AA: Can you elaborate on the need for Africans to document their history?
MB: Until the lions have their say, tales of victory will be told by the hunters.
AA: What has changed for the better in the publishing industry in your opinion?
MB: The internet and the ability for anyone to publish online has to some extent made publishing – i.e. making information public – more accessible to all, but that is no guarantee of standard, and there is no substitute for proper editing. Many people put celebrity ahead of good content.
AA: In 1992 you edited Daughters of Africa: An International Anthology of Words and Writings by Women of African Descent. Tell us a bit about the anthology and what it meant to you?
MB: I compiled it to demonstrate the wealth of creativity that had for too long been overlooked – that stretched back centuries. I wasn’t saying “these are the only writers who should be read” but that this was just a taste of what had been and was still being produced that deserved more attention. We are all part of a chain, and it’s wonderful to know how positively DofA impacted on so many people, including by inspiring many in a generation of writers that has emerged since its publication.
AA: Now in 2019 (March) New Daughters of Africa hits the shelves tell us about why you decided to do this and the title and some of the writers in the book?
MB: There are still so many writers who deserve to be better showcased, and quite often it is only a handful whom the traditional gatekeepers let through. The anthology could have been twice the size, thrice the size. I had a spreadsheet of hundreds of possibilities. I couldn’t get in touch with all of those I might have wanted to include, and sometimes others I did reach might have wanted to participate but did not have enough time, and there came a point where of course I just had to stop adding names as the book grew huger and huger. Perhaps there will be another opportunity to put together yet another volume – we shall see! But all the contributors included came on board with fantastic enthusiasm, and generously waived their usual fees to help make possible the wonderful new award. The anthology’s publisher Myriad has teamed up with SOAS University of London and International Students House to launch a wonderful award that will be offered to a female African student.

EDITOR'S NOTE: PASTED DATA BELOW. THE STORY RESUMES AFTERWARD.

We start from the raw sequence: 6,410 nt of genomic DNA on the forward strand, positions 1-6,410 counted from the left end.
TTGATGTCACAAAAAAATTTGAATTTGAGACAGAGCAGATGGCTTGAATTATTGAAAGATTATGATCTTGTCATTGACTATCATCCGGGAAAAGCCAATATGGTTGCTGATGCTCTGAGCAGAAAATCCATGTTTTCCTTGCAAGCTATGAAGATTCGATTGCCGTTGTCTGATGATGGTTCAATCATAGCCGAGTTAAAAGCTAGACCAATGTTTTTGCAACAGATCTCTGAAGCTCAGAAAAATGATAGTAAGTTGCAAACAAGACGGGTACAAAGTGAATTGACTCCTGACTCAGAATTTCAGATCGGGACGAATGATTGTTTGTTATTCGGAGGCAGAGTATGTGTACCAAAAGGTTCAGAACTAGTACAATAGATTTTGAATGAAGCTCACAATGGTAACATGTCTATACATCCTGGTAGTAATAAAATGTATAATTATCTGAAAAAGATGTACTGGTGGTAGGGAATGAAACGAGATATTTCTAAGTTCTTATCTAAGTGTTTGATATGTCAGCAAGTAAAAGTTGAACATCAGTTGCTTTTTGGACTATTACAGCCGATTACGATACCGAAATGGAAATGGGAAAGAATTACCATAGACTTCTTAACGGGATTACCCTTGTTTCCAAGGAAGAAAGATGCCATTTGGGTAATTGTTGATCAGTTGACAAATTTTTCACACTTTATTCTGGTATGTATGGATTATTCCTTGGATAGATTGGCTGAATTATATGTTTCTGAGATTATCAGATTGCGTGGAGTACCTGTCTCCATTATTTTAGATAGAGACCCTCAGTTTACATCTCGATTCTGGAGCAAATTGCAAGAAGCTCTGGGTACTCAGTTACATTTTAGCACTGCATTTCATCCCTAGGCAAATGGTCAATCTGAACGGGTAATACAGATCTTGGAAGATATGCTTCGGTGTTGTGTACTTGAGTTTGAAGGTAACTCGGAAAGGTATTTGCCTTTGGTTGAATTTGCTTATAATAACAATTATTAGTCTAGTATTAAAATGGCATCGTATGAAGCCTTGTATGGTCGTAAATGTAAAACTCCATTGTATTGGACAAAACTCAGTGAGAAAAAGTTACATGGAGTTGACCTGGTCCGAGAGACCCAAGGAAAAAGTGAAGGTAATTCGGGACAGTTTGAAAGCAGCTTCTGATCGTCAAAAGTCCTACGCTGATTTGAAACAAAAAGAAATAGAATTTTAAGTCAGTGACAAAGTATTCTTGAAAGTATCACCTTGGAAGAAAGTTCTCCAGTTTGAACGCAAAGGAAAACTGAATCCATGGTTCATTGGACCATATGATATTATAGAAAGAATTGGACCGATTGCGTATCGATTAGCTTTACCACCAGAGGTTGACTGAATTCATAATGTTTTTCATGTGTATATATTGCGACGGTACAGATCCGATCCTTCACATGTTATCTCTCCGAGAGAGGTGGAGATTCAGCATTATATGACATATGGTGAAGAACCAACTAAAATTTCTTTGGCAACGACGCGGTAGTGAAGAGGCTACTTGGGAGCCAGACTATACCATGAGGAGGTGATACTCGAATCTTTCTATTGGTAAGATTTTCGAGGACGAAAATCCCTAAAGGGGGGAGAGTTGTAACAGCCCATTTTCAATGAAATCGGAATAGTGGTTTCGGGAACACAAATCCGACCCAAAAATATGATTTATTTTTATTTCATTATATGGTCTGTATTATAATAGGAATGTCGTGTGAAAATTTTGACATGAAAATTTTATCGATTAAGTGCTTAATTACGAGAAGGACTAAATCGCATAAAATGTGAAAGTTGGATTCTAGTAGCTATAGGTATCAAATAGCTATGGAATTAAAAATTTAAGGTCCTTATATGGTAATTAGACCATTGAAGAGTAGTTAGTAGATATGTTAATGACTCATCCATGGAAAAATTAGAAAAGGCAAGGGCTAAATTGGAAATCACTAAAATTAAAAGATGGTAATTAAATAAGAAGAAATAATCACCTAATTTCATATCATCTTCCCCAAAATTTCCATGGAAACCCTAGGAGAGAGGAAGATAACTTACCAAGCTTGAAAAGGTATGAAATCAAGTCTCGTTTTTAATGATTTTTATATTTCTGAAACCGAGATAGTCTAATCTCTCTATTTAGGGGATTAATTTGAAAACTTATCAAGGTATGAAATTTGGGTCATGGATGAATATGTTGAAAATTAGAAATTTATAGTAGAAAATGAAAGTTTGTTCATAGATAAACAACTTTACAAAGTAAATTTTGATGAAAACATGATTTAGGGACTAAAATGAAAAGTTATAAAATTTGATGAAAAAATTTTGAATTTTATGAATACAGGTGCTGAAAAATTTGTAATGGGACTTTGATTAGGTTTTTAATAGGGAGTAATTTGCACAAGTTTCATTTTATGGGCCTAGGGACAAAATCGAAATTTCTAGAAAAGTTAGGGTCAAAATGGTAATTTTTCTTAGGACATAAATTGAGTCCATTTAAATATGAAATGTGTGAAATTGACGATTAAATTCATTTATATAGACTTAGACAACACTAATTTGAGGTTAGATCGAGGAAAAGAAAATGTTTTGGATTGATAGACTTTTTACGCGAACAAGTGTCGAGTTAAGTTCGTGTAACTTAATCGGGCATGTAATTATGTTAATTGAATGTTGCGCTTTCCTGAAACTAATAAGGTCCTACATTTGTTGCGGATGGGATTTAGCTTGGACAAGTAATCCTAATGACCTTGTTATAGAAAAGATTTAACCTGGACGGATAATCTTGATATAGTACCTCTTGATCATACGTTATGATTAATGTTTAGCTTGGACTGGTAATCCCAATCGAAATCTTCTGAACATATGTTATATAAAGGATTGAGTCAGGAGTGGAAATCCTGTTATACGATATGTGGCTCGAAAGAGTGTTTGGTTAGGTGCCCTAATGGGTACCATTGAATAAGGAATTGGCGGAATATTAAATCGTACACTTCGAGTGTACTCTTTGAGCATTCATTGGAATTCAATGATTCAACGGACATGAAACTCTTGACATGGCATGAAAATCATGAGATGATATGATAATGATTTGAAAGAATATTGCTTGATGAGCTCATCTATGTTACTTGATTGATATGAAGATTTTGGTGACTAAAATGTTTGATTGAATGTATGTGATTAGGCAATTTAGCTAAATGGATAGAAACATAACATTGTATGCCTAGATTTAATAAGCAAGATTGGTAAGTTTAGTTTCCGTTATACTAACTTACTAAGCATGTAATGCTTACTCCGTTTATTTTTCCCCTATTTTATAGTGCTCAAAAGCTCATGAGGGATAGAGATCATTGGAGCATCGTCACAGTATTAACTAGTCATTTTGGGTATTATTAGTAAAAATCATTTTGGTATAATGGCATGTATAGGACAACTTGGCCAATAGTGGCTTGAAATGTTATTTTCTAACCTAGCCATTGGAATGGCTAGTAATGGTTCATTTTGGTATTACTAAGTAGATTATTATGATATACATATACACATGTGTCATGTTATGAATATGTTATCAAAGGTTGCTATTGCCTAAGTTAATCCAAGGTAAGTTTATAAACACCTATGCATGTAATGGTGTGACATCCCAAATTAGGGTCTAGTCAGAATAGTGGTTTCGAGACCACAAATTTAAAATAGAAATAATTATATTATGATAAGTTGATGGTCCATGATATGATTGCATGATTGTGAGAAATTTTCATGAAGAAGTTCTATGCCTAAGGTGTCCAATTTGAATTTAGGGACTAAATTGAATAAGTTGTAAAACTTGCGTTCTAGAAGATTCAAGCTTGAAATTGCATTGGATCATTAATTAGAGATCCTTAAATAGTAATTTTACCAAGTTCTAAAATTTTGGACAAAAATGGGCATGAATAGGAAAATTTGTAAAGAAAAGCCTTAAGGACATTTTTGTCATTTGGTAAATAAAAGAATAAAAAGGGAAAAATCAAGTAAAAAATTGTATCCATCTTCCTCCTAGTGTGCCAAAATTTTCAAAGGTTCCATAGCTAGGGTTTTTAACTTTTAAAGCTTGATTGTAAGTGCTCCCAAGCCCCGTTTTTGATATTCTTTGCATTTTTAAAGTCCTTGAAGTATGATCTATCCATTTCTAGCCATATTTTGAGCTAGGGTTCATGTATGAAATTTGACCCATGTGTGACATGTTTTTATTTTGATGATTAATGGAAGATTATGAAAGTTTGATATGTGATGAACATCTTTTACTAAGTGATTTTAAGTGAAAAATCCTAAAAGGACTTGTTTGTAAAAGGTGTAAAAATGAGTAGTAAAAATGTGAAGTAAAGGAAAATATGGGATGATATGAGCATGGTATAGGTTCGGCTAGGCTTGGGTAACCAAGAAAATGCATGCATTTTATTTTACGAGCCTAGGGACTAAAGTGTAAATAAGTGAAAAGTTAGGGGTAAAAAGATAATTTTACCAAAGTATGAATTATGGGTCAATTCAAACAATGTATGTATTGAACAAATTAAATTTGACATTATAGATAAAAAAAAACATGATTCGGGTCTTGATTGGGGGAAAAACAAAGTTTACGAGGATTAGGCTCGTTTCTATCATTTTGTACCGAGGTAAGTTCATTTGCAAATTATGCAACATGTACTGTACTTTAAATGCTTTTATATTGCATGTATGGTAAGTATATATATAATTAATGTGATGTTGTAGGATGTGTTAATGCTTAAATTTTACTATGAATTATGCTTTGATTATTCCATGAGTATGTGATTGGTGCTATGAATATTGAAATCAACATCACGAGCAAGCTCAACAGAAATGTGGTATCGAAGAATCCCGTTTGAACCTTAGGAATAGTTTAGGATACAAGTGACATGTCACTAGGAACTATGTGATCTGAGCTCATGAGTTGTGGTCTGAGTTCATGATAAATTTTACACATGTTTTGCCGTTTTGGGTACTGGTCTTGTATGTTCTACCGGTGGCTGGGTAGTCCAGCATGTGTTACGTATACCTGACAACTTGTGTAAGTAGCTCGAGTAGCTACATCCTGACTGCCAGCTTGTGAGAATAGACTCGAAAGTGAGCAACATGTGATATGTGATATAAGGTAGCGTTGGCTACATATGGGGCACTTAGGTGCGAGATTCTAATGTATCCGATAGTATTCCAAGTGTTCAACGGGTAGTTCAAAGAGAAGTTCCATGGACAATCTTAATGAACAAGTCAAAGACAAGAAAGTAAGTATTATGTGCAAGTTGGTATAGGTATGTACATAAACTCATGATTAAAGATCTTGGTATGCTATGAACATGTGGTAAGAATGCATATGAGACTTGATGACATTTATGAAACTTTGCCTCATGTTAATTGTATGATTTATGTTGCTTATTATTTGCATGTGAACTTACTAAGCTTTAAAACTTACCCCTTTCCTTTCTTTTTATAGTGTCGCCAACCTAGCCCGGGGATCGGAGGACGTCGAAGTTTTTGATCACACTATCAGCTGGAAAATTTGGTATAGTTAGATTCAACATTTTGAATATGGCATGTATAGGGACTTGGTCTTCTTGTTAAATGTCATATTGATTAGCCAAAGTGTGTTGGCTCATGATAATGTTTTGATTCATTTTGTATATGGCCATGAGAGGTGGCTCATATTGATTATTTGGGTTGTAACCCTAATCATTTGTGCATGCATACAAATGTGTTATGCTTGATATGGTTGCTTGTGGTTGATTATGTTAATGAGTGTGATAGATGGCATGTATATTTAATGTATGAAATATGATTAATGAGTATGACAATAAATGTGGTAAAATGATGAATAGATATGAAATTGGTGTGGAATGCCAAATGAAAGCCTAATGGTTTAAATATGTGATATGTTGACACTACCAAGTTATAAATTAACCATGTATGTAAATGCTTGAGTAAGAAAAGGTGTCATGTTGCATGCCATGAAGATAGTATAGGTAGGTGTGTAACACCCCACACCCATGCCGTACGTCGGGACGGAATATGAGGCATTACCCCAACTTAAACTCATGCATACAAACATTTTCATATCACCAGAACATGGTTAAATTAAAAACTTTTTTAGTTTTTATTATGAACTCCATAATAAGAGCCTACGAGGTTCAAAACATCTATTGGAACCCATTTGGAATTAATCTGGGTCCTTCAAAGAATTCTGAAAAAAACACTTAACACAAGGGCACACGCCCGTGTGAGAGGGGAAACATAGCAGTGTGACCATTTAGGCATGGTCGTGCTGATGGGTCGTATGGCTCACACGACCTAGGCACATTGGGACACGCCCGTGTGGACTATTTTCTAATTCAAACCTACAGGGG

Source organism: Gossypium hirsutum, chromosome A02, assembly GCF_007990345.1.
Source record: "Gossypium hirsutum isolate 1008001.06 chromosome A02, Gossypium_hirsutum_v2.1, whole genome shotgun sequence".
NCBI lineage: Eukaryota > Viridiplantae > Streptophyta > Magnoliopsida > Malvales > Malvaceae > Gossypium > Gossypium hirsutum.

AA; How did you decide who you wanted to include?
MB: There was no scientific way to choose from the list of hundreds I started with, and I am already grieving for those who are not included, whether from the 21st century or previous centuries. Here’s to the next volume!
AA: Where do you call home?
MB: I was born in Ghana and think of myself as Ghanaian, though circumstances have meant spending more time in the UK than anywhere else. I am London-based but take every good opportunity to go to Ghana – I was there last spring – as well as anywhere else warm, including Trinidad, where I have family, and where I hope to go for the fantastic Bocas Lit Fest this year.
AA: How do you articulate your journey as a pioneer what has been some of the best bits and any advice to anyone who dares to dream, especially writers?
MB: Well, I know that the description of me that is often given is that I was the UK’s youngest and first black or African woman publisher, but although being the first at something can be seen as an achievement, it has always been more important to me not to remain “the only”, so I am always happy to encourage others to enter the industry. I would like as many people to dream of being publishers as of being writers. You can even be involved on both sides – writing and publishing – as Toni Morrison, Alice Walker, Flora Nwapa and others have done. Above all, remember that your biggest asset is your own energy, so keep on keeping on.
To buy New Daughters of Africa AN INTERNATIONAL ANTHOLOGY OF WRITING BY WOMEN OF AFRICAN DESCENT Margaret Busby go to the publishers website: https://myriadeditions.com/books/new-daughters-of-africa/ Price £30
This interview was published in the April edition of Alt A Review where we had our first SheCAN issue interviewing women in the creative industries.